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Elwood running back Sammy Merles sheds his shoe during a run last week against Frankton.

It was Week 3 last season, and Elwood was opening the Central Indiana Conference portion of its football schedule at Alexandria.

Panthers head coach Marty Wells knew Tigers quarterback Randi Kirkland could throw the ball, and he knew Alexandria head coach Pete Gast would let him do so early and often.

But Elwood didn’t account for the damage Kirkland could do with his legs.

The dual-threat quarterback gained 288 total yards — 183 passing and 105 rushing — and accounted for four touchdowns in the Tigers’ runaway 42-24 victory.

“A lot of it was their quarterback,” Wells said earlier this week, still with a hint of sting from the loss in his voice, “and a lot of it was our guys’ inability to stop anything they tried to do.”

The two schools meet again today in Elwood with the Panthers one win away from their first outright CIC title since 2000. Elwood (6-2, 6-0 CIC) can do no worse than a tie with Oak Hill (7-1, 5-1) atop the league standings no matter the outcome tonight.

Alexandria (3-5, 1-5), coming off its first CIC win last week, is left to play spoiler.

The Tigers lost a large senior class last season, and not all of their juniors returned this year. That’s left Gast playing more sophomores on a regular basis than he’s comfortable with, but the hope is the lessons learned this season will pay dividends the next two years.

That process would get a huge jump-start with an upset of the Panthers tonight.

“It’s almost like we have a totally different roster,” Gast said, dismissing the value of last year’s win. “We have a lot of young guys that did not play major roles in that victory last year. But I do feel we match up well.”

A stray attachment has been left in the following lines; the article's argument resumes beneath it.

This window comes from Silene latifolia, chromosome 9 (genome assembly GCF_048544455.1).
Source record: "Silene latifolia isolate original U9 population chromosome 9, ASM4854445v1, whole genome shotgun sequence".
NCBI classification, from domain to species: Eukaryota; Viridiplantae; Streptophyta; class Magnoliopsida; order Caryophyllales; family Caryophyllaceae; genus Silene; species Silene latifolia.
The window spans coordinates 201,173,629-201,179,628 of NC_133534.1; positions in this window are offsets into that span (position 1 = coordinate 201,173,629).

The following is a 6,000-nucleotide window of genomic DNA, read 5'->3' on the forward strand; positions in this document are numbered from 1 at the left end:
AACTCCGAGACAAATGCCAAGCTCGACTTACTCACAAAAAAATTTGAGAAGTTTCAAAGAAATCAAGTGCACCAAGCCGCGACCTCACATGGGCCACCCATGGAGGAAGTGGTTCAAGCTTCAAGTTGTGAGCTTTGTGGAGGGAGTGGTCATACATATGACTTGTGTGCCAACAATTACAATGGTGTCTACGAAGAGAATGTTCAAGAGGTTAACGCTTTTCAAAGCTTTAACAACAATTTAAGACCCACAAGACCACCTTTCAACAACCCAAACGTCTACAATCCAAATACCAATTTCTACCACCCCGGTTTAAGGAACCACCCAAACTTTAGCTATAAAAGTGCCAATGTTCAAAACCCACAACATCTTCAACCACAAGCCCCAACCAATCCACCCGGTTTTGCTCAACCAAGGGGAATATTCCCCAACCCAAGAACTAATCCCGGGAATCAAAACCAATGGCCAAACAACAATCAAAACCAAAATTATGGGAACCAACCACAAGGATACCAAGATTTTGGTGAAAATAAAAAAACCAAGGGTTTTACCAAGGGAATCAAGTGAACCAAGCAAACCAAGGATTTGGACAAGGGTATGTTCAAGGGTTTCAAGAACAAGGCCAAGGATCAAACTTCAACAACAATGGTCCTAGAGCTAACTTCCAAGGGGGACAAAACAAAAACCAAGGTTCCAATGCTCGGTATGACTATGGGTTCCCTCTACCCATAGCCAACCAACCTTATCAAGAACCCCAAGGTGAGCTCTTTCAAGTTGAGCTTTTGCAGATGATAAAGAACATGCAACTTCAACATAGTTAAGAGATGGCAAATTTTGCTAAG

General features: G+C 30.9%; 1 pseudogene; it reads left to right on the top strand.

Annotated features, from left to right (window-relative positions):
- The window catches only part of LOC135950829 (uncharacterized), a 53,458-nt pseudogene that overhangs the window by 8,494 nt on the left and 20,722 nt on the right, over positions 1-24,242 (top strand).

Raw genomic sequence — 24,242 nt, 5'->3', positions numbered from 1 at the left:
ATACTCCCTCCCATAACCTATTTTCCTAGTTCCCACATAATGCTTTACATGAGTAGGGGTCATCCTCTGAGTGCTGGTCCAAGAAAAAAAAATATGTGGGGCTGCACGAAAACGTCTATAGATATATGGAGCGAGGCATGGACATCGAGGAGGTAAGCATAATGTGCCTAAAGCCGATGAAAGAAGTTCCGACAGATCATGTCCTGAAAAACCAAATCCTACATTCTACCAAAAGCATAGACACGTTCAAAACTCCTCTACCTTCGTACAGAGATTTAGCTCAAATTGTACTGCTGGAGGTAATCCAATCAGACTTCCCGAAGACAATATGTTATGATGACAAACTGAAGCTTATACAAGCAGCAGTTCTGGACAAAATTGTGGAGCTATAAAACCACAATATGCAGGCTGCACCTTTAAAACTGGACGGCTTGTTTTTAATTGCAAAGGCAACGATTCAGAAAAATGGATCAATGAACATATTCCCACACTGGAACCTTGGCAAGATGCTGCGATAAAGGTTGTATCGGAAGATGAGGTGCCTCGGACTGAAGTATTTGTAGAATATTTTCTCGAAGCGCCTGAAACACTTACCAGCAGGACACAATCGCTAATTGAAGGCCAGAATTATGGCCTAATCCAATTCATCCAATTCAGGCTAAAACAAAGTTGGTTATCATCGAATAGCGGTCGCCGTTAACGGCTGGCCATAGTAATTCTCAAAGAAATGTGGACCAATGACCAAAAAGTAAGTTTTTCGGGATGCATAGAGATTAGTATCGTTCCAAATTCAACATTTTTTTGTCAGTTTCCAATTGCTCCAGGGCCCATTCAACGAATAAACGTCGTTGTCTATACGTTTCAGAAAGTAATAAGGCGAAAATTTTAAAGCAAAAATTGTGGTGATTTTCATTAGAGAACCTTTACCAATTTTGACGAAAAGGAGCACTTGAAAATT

Still running a spread attack, the Tigers remain a threat in the passing game. Sophomore quarterback Blaize Kelly has thrown for 1,426 yards with nine touchdowns and 13 interceptions this season. His prime targets are junior Drew Johnson (35 catches, 507 yards, three touchdowns) and sophomore Jonah Jerrils (18, 372, 2).

Elwood hasn’t seen a team that likes to throw the ball as often as Alexandria this season. Oak Hill probably comes the closest, and the Golden Eagles put up 36 points in a seven-point loss to the Panthers two weeks ago.

“They like to do it (pass) a lot,” Wells said. “They do a lot of good things in the passing game.”

Elwood will answer with a more balanced attack than it often gets credit for.

Junior tailback Sammy Mireles again is among the state leaders with 1,698 rushing yards, and he has scored 15 touchdowns. Mireles needs 302 yards rushing to record his second consecutive 2,000-yard season, and he’s averaging 212.3 yards per game. The Panthers, who will open the sectional next week at Madison-Grant, are guaranteed at least two more games this year.

“First of all, we have to tackle well,” Gast said of defending Mireles. “He sheds a lot of tackles, and he has great balance. The first guy, if he doesn’t wrap him up, Sammy just shakes him off and keeps his feet moving.”

But Gast knows he can’t overload his defense against Mireles.

Senior quarterback Austin Dauenhauer has attempted just 58 passes, but he makes them count. Dauenhauer has completed 59 percent of his throws for 731 yards with 10 touchdowns and six interceptions. He averages 12.6 yards per attempt, and his 70-yard completion set up the Panthers’ first score last week at Frankton.

“When they need to hurt people with the pass, they can,” Gast said. “We’re not going to sell out against Sammy Mireles.”

There’s plenty of history between these two schools, whose towns rest just 12 miles apart along Indiana 28. Along with Tipton, who has since left the conference, they were two of the three founding members of the CIC in 1932.

It always seems to be a special game when Elwood and Alexandria get together. But this year, with the conference crown on the line for the Panthers, is unique.

A win, Wells said, will put this team’s picture on the wall at the high school. In 15 or 20 years, these players can come back and show their children what they were able to accomplish tonight.

“We talked to the kids about this not being about Alexandria,” Wells said. “This is all about the Elwood Panthers. This game’s about forever.”

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